While You Sleep by Stephanie Merritt @thestephmerritt @HarperCollinsUK @FictionPubTeam #Dontreadthisalone #WhileYouSleep


Source: Netgalley

Publication: 8 March 2018 from HarperCollins

It begins, they say, with a woman screaming…

On a remote Scottish island, the McBride house stands guard over its secrets. A century ago, a young widow and her son died mysteriously there; just last year a local boy, visiting for a dare, disappeared without a trace.

For Zoe Adams, newly arrived from America, the house offers a refuge from her failing marriage. But her peaceful retreat is disrupted by strange and disturbing events: night-time intrusions; unknown voices; a constant sense of being watched.

The locals want her to believe that these incidents are echoes of the McBrides’ dark past. Zoe is convinced the danger is closer at hand, and all too real – but can she uncover the truth before she is silenced?

While You Sleep is not unfamiliar territory. A remote house on a small Scottish island steeped in mystery and folklore; a woman tenant who has come to the island looking for solitude and a contemporary mystery all rolled up into one ghostly, spine-chilling tale.

Zoe Adams has come to the island to take time out from her marriage and to see if she can rekindle her love of painting. She has come from the U.S.A. and has rented the remote McBride house, over the internet.

It is only a short time before she begins to hear stories from the local residents about the house and its previous occupants. A woman and her son died there in mysterious circumstances many years before and more recently a young boy has gone missing, last seen playing up at the house.

As you might imagine, Zoe is not about to be flustered by such tales, but she has not long been staying in the house when she starts to experience some quite disturbing (and not a little erotic) dreams. At least she thinks they are dreams, though when she wakens, she can feel and see the physical aftermath on her body.

In the village she meets and befriends Charles, the local bookshop owner and Edward, a young schoolteacher. Charles tells her about the history of the house and the tales surrounding it and with the help of Edward, who has a tendency to follow her about like a lovesick puppy, and Charles she sets out to find more about her temporary home.

Part gothic horror, part supernatural mystery and part contemporary thriller, this is an atmospheric tale designed to chill you to the bone and to set you wondering what is real and what imagined. It’s ages since I read a sex scene and  one early on in the book both surprised me and reminded me of the days when I used to read my mother’s Dennis Wheatley novels covertly under the covers.

The village characters are well drawn and some of them are downright creepy and unpleasant, lending more credence to an already dark tale.

Stephanie Merritt certainly knows how to tell a good story, but be prepared for some necessary suspension of disbelief.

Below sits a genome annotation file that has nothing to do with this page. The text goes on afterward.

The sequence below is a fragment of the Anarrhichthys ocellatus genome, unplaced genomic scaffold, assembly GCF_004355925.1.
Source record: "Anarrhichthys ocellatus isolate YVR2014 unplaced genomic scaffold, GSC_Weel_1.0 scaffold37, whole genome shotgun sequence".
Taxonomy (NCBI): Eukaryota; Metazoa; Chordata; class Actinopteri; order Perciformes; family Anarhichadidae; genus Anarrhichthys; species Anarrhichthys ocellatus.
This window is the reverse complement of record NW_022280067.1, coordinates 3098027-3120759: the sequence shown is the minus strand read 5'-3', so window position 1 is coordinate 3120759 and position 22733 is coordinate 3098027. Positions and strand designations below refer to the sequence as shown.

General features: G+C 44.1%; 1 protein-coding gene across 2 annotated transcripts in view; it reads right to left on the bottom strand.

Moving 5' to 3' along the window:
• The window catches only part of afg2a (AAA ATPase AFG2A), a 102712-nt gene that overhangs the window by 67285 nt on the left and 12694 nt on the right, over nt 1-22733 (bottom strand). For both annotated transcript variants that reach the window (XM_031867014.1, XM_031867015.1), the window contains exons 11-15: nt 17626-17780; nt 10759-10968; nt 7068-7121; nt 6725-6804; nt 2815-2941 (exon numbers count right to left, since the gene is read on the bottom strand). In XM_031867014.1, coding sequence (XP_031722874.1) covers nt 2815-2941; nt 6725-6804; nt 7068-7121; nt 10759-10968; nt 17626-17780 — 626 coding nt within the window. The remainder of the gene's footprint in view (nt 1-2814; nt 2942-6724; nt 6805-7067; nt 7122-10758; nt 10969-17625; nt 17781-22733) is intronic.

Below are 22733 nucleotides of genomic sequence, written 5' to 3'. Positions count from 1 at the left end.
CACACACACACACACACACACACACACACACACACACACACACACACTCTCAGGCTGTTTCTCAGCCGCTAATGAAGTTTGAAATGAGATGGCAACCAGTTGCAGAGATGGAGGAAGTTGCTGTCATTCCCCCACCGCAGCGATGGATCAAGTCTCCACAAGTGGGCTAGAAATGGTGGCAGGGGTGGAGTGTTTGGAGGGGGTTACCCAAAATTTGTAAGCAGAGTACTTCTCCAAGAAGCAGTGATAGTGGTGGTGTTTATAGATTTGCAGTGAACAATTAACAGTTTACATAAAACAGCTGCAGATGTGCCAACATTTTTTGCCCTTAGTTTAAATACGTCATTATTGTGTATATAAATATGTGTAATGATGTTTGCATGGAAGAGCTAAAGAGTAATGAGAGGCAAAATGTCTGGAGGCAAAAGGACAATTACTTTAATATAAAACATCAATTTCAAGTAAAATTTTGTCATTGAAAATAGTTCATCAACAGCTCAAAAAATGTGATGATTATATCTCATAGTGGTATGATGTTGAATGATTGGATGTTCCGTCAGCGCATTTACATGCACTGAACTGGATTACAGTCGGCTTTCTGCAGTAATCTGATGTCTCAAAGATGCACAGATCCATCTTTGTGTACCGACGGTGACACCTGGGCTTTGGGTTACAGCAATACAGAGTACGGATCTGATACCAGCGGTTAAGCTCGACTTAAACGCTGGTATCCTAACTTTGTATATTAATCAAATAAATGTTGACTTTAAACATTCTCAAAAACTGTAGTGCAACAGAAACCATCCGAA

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About Stephanie Merritt


Stephanie started reviewing books professionally while reading English at Queens’ College, Cambridge. After graduating, she became Deputy Literary Editor of The Observer in 1998, where she also wrote features across most sections of the paper (even Sport and Motoring, about which she knows almost nothing). In 2005 she left the desk job to become a full-time writer, and has written for The Times, The Daily Telegraph, The Guardian, the New Statesman, Red, Grazia, Marie Claire, New Humanist and the TLS, as well as continuing to contribute regularly to The Observer.

Her first novel, Gaveston (Faber), was published in 2002 and went on to win a Betty Trask Award. She followed it with Real (Faber) in 2005, which she adapted for film for Gabriel Byrne’s production company, and her first non-fiction, The Devil Within (Vermilion), a memoir of depression and recovery that was shortlisted for the 2008 Mind Book Award.

In 2008 she decided to combine two of her literary passions, history and crime, and started writing Heresy (HarperCollins), the first in her series of historical thrillers under the pen-name S.J.Parris, featuring the 16th century heretic philosopher and spy Giordano Bruno. It was published in 2010 and was followed by Prophecy, Sacrilege, Treachery and Conspiracy, and a novella, The Secret Dead. The books have been Top 10 bestsellers in the UK and Canada; Heresy was a New York Times bestseller in the US, and the series has sold into 20 countries including Turkey, China and Brazil. Heresy, Sacrilege and Treachery were all shortlisted for the CWA’s Historical Dagger Award.

Follow Stephanie on twitter @thestephmerritt

Published by marypicken

Passionate book reader. Love all kind of books from 19th century novels to crime thrillers. My blog is predominantly crime, psychological thrillers and police procedurals with a good helping of literary fiction thrown in.

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